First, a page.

The neurological activation is really similar. The areas of the brain that regulate positive emotion, sort of the blissfulness of love, are highly active in both scenarios, the kid scenario and the business scenario. And then the parts of the brain that are responsible for critical assessment, for critical evaluation, are pretty inactive. They’re repressed. So both as parents and as founders, we’re super biased towards our business. We have that “love is blind” phenomenon happening.
It’s great in that it’s fun. It feels good. It feels good to be attached to something that you’re making. To put yourself out there in the world, I think it has a lot of benefits. But I also think that when you have limited resources within yourself and you put all of those resources in one activity, that does become somewhat – fairly – psychologically dangerous. Because of course our businesses don’t always work out well. They do rise and fall. If we don’t have other parts of us that can also be important and meaningful, then we give a little too much power to our business to regulate our sense of worth and well-being as a human. I love my business, but I need to have a separateness from it in order to be well.
Let’s talk about that, because I love that not only are you an expert on these psychological issues, but you also have your own business and you’re a founder yourself. So what is Zen Founder exactly, and what made you decide to start it?
Zen Founder is a combination of different things. It began with a podcast that I co-host with my husband Rob Walling. We started doing that after – I gave a couple of different conference talks about mental health in entrepreneurs, mental health in founders. They were really, really well received. I gave those talks in response to a couple of high-profile suicides within the founder community.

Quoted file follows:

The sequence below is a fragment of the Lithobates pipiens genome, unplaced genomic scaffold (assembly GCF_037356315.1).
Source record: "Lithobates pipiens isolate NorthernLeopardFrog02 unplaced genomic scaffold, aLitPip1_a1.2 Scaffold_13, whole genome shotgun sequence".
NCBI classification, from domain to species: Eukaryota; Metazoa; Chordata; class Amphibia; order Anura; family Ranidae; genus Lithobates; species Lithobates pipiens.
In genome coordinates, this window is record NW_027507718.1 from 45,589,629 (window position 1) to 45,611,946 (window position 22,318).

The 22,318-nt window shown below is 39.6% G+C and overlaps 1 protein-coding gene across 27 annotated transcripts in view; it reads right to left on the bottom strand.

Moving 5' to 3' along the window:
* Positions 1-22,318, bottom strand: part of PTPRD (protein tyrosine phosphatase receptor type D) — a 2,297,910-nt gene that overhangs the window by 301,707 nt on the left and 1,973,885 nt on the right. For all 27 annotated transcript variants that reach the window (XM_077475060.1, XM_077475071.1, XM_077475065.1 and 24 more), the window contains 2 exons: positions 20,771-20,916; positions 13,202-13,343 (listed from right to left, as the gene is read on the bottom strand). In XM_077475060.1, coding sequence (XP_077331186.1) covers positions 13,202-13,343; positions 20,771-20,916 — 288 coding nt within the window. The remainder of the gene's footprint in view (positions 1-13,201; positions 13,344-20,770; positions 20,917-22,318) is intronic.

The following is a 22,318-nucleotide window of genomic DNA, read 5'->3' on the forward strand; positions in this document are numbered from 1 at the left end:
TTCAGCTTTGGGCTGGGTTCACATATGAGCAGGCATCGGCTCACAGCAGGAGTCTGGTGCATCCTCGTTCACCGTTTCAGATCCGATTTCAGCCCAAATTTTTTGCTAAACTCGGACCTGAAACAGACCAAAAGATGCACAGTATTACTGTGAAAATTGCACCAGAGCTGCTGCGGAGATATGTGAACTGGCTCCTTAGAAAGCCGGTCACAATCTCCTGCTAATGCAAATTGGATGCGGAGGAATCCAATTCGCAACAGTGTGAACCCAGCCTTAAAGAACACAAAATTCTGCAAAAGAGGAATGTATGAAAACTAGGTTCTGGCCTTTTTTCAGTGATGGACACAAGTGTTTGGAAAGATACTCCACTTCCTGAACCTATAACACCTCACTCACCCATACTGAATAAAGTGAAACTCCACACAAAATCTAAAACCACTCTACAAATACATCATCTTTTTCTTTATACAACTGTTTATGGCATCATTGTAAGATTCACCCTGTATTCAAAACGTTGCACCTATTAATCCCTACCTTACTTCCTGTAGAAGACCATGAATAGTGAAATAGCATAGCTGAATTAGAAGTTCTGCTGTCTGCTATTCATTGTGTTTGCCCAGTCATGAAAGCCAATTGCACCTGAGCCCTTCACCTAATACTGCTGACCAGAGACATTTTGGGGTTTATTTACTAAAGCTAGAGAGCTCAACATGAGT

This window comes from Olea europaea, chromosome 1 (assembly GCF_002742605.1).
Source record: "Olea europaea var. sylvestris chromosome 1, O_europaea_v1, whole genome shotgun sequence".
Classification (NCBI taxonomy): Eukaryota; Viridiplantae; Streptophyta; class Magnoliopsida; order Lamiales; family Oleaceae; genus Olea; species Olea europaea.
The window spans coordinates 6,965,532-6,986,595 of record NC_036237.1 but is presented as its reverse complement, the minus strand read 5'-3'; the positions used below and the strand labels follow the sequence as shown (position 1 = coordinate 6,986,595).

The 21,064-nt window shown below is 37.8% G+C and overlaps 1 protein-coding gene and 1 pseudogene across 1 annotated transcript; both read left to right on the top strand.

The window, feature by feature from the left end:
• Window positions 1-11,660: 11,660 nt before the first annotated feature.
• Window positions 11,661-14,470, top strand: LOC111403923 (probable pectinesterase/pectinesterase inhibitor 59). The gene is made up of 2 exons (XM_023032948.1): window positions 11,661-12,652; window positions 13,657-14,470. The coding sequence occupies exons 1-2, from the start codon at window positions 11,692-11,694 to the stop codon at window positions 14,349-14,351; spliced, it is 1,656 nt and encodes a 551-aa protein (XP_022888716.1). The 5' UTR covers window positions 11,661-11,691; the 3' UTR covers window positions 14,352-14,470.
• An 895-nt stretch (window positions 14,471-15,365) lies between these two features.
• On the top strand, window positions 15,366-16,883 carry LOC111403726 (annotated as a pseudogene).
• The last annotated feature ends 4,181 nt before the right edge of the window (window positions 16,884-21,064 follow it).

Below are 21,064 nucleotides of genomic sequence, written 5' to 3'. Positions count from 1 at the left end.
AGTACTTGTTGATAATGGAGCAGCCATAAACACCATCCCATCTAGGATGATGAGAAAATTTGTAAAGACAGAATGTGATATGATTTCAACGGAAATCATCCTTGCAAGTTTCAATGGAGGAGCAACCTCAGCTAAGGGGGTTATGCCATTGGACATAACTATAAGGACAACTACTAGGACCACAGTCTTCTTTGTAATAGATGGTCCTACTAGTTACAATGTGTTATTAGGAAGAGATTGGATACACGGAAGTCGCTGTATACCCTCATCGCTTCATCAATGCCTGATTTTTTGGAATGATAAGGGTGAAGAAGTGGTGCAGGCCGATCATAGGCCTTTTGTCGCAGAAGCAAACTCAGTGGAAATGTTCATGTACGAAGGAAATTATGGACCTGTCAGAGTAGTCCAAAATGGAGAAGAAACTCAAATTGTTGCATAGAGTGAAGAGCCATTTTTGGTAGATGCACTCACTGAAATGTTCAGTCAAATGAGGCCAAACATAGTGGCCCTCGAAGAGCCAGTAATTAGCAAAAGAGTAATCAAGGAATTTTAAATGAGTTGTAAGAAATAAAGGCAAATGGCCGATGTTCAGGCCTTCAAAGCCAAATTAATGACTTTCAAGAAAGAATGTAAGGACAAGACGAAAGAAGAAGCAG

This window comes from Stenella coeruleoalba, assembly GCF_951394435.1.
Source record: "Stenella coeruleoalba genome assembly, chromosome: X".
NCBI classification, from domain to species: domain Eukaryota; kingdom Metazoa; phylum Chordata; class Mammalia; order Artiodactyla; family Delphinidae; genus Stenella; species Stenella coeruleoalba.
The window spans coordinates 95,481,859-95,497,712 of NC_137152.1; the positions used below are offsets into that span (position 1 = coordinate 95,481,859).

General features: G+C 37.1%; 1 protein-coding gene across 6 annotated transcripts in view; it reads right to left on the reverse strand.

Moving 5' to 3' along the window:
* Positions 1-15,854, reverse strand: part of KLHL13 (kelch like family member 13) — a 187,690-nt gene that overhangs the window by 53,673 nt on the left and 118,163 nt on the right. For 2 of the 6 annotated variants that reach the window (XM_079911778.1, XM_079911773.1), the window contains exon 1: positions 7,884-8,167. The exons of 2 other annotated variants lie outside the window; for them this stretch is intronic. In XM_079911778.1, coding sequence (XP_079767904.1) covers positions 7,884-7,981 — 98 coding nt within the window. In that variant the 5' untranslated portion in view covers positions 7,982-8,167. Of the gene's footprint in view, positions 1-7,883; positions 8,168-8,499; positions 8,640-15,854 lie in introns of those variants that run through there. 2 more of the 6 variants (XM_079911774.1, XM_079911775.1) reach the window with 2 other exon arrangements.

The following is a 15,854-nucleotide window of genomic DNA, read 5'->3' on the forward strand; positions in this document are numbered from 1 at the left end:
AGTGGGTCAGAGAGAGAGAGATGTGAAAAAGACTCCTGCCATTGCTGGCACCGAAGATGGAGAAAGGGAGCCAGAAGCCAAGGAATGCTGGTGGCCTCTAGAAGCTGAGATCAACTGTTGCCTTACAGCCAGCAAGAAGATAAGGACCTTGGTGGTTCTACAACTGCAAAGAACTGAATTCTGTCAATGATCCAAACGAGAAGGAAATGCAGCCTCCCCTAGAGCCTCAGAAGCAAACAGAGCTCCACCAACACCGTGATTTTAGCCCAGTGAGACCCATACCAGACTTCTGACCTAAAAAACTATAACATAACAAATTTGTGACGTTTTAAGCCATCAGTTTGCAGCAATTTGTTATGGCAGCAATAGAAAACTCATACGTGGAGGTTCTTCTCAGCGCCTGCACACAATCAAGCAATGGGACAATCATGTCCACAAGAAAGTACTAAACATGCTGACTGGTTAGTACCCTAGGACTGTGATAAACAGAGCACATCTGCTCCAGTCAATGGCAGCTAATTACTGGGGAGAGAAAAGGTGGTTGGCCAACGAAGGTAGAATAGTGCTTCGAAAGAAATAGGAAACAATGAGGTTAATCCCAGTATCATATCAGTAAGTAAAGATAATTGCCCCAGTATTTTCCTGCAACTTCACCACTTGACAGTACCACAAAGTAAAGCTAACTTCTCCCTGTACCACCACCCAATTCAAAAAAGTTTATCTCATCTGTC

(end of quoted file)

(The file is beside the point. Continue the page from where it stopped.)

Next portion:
Rob and I both observed that we had a number of friends in our entrepreneurial circles who seemed to not be doing well. Who were struggling with depression or having difficulty in their marriages or their key relationships. We thought, “OK. I’m a psychologist. I know a little bit about this. Maybe I can be helpful.”
From that thought, I gave some talks. From the talks, we started the podcast, which really addresses more traditional mental health topics as well as prevention, how to stay well and healthy in your family as you’re running a business. We try to be fairly holistic with that. Then that has created opportunities to do one on one consulting. So I meet with founders individually, usually by Zoom, and try to come alongside and help them problem-solve mental health problems in their lives. So it’s not exactly therapy, but it’s more consulting. “Hey, keep an eye out for this,” or “Have you noticed this pattern in your relationships with the people on your team?”